|Alameda||San Leandro Unified/L||$39/yr for 5 yr (new)||No||65.6%|
|Contra Costa||Martinez Unified/C||$50/yr for 5 yr (extension)||Yes||67.7%|
|Contra Costa||West Contra Costa Unified/G||7.2 cents sq. ft for 5 yr (extension)||Yes||74.7%|
|Humboldt||Arcata Elementary/E||$49/yr for 5 yr (new)||Yes||77.3%|
|Kern||Mojave Unified/N||$42/yr for 5 yr (new)||No||50.4%|
|Los Angeles||Local Classrooms Funding Authority CL (4 elementary districts + Centinela Union High)||2 cents/sq. ft (residential); 7.5 cents/sq. ft (other property) for 12 yr (new)||Yes||69.5%|
|Los Angeles||Little Lake City Unified/TT||$48/yr for 5 yr(new)||Yes||74.1%|
|Los Angeles||Westside Union School District/WP||$96/yr for 4 yr (new)||No||53.6%|
|Marin||Mill Valley Schools/B||$196 yr/8 yr (in addition to a $731 tax through 2018 that increases 5% a yr)||Yes||70.4%|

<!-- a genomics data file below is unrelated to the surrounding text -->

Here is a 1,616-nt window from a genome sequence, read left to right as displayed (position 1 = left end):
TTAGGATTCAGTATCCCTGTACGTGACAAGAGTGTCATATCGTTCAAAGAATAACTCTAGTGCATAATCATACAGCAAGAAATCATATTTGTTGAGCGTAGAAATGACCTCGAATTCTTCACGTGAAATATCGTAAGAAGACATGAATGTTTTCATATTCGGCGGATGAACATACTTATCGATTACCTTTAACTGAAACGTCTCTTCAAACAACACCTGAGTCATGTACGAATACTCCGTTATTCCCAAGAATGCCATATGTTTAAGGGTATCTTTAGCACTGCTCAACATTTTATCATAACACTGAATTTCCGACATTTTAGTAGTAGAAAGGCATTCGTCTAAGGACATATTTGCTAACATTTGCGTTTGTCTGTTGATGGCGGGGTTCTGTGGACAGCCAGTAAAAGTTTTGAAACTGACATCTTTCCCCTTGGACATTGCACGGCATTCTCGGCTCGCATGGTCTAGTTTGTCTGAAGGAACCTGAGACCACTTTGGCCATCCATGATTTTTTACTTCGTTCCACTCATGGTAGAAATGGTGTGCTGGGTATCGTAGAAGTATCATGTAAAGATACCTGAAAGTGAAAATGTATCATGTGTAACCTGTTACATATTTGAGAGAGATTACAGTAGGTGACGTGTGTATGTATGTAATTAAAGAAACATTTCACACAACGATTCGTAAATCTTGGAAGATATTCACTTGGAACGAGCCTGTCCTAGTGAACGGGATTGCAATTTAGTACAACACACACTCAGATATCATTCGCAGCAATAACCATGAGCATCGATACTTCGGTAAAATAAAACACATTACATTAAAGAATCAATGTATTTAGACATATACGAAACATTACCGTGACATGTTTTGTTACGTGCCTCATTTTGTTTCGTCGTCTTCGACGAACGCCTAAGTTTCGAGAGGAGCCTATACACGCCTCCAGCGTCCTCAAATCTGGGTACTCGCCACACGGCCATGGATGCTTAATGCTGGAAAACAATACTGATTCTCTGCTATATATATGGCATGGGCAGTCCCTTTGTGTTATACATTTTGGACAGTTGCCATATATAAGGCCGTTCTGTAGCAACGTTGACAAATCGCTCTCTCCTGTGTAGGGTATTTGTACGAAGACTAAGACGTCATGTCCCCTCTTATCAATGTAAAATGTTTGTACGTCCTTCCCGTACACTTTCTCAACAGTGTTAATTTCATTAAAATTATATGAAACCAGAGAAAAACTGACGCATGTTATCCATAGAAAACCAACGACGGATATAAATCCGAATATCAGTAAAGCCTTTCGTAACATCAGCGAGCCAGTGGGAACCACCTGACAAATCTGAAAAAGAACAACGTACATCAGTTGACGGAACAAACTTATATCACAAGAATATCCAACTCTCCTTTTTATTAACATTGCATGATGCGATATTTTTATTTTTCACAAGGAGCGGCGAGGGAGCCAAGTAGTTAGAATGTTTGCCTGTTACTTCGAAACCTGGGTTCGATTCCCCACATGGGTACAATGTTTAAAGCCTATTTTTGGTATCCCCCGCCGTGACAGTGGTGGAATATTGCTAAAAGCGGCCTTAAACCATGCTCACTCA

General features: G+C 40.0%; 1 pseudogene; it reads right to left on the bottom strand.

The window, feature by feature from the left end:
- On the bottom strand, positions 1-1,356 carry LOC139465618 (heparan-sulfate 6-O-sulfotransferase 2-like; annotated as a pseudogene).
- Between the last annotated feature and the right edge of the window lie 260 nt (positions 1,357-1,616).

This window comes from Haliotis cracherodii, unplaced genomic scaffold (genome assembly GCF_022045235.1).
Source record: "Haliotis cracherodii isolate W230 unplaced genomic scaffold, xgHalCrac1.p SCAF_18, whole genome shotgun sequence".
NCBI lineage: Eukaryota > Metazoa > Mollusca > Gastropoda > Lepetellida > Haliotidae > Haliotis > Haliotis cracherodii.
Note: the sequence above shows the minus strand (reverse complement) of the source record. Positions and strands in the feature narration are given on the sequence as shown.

|Marin/Sonoma||Shoreline Unified/C||$184.70/yr for 8 yr (extension)||Yes||71.5% (Marin: 76.8%;Sonoma: 63.2%)|
|Monterey||Pacific Grove Unified/A||$65/yr for 5 yr (extension)||No||65.1%|
|Nevada||Pleasant Ridge Union/K||$92/yr (new)||No||36.7%|
|San Mateo||San Bruno Park School District/G||$199/yr for 5 yr (new)||No||58.5%|
|Santa Barbara||Santa Barbara Unified (high school)/A||$48/yr for 4 yr(continuation)||Yes||68.6%|
|Santa Barbara||Santa Barbara Unified (elementary)/B||$45/yr for 4 yr (continuation)||Yes||69.6%|
|Santa Clara||Berryessa Union Schools/K||$79/yr for 8 yr (continuation)||Yes||77.3%|
|Sonoma||Fort Ross Elementary/L||$48/yr for 8 yr (renewal)||No||65.4%|
|Sonoma||Sebastopol Union/O||$76/yr for 8 yr (renewal)||Yes||71.4%|
|Sonoma||West Sonoma County Union/K||$48/yr for 8 yr (renewal)||Yes||72.3%|
|Tulare||Three Rivers School District/I||$60/yr (new)||No||61.6%|
|Ventura||Ventura Unified/Q||$59/yr for 4 yr (new; voters rejected $96/yr in 2010)||Yes||67.1%|
|Yolo||Davis Joint Unified/E||$204/yr for 4 yr (renewal plus $242 more; contingent on Prop 30 failing)||Yes||68.9%|